MANOS WILD - ROCK N ROLL DREAMER
Manos Wild- Rock n Roll Dreamer
Released:8th May 2022
Reviewed by Kate,1st November 2022
Vocals and Arrangements - Manos Wild
Life today is so complicated with train strikes hindering your every move here in the UK, worries about whether we can afford to put the heating on this winter and a permanently leaking kitchen roof (if you’re me). Music too is fraught with worry: will the new Batmobile album be as good as the last one? Will the bag restrictions get even worse in London venues? Will there ever be another Mad Sin show in the UK?! Well, it’s time to take a breather from all of this stress and listen to a record that’s the aural equivalent of basking in the sun on a Greek beach, sipping a cocktail and topping up the tan.
Manos Wild is the occasional frontman of Greece’s premier and smoothest Rockabilly band, Breathless, and while his solo records are frequently full of his re-imagining of classics, ‘Rock N Roll Dreamer’ is a fully original collection of beautifully nostalgic tunes. He’s a regular on Greek radio and TV and has extended his retro reach across Bulgaria, as well as achieving viral status in the US with Breathless’ first video ‘Cruising for a Bruising’. His solo work occurs alongside his vocation as a Rockabilly frontman and comes from having far more music in him than can be expressed via a slap bass group: his personal catalogue includes gospel, Christmas albums and Elvis tributes. Imagine the last show of the summer before you head back to school, and Buddy Holly is headlining with Roy Orbison, and your head’s in the right space for ‘Rock n Roll Dreamer’.
Stretch yourself out on a beach towel and let these tracks warm you up….
Rock n Roll Dreamer: “I have a dream to share….” croons Manos over some of the lushest harmonies from this or any other decade. It’s a delicious ballad about daydreaming you’re in another decade, and captures the optimism of the rockabilly scene. It’s the musical version of a glass of sweet lemonade on a hot summer’s day.
Be Bop Ducktails: sadly, this song has nothing to do with Huey, Dewey or Louie. Instead, it’s a moody, cowboy number with this simple repeating guitar lick and lashings of snare drum. If you were swooning with Manos on the last one, you’re now getting your biker leather on and getting ready to start a road trip with him.
Beg Borrow or Steal: he does love songs so terribly well, and his pleas to the object of his affections are punctuated by this great soulful saxophone. So much of this record is undercut by the picturesque backing vocals and he knows he’s on to a winning formula here.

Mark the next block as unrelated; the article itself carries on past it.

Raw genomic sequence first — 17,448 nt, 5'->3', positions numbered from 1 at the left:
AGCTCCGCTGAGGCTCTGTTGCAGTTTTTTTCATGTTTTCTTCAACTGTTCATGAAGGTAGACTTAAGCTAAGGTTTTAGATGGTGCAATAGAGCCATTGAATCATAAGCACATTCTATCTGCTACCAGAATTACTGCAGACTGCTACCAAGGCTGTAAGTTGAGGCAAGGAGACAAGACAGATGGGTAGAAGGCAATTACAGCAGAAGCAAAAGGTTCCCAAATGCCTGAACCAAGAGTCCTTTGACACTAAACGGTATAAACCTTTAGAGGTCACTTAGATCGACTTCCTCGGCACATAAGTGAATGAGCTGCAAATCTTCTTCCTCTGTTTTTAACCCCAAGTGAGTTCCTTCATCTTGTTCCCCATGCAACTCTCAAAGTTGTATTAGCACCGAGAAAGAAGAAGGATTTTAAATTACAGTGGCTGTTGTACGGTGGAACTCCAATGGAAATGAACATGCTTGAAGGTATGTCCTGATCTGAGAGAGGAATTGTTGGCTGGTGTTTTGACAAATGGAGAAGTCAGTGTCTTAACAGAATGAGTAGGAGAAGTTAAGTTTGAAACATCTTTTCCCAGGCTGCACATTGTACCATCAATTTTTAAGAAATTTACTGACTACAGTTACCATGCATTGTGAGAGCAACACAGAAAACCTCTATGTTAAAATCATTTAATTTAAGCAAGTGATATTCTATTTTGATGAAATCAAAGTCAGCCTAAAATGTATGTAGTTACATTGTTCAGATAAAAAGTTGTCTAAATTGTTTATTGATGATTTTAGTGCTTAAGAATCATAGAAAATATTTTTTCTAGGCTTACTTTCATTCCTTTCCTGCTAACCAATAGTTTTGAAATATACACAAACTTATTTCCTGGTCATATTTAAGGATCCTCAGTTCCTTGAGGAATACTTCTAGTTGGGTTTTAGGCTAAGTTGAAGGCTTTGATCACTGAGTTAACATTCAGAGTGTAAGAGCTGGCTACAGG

Keep on Comin’: Manos channels the King to good effect, with an accompaniment on the spoons, in this tale of a man who just can’t stop bopping along. If you had a friend who asked for an example of ‘fifties music’, you could do a lot worse than playing them this number which seems to blend an entire decade.
All n All: I’ve mentioned Roy Orbison already, and it bears repeating how much the Big O has influenced Manos’ vocal style. If you wanted a smoother version of the Travelling Wilburys experience then this is the song for you, and the line ‘you came into my winter and painted flowers there’ will thaw the most frozen of cynical hearts.
The Girl with the Ponytail: country music in the sub-genre of ‘admiring beautiful rockabilly girls’? Yes please! Finally his guitarist gets more of a free rein with these pure retro solos, and this number gives us more of a taste of what the live Manos experience is like. There’s this purity in all his love songs that has the spirit of a teen crush and it’s such an innocent pleasure.
One Reason Why: oh, this is such a stunning love song with such a minimal instrumental accompaniment. The vocal layering is the star here, and if this record was released in a different era this would be a song the teens would swoon to at the sock hop.
Stray Cat Baby: the title refers to the dress sense pioneered by Mr Setzer and co, and the lyrics refer to Manos’ socks far more than you’d think. With references to Bill Haley’s classic line about the seafood store, it’s a rockin’ ode to choosing the perfect outfit for a weekender punctuated with those guitar licks that take this song above the mundane.
Jump Cat Jump: you know when you’re at a fifties night and the DJ drops some Eddie Cochran, and your feet just start moving? That’s the feeling Manos tries to capture here. It’s simple and has this under-produced demo vibe where Manos almost loses control of his own excitement while singing.
Some Things Are Better Left Unsaid: a hugely rich, piano ballad about a breakup, placing both of my favourite songs as the bookends to this record. He hasn’t done many sad songs on the album and his voice suits heartbreak to a tee.
This isn’t an edgy record, or an album designed to challenge your views on the rockin’ genre. It is a lush, fabulous record that is a breath of fresh, romantic, rose-scented air. A beautiful vocal showcase of what the right backing vocals can do to turn a great voice into an iconic one, this is an album that will make you swoon and kiss and enter a utopian version of our favourite era that’s free from any negativity or stress.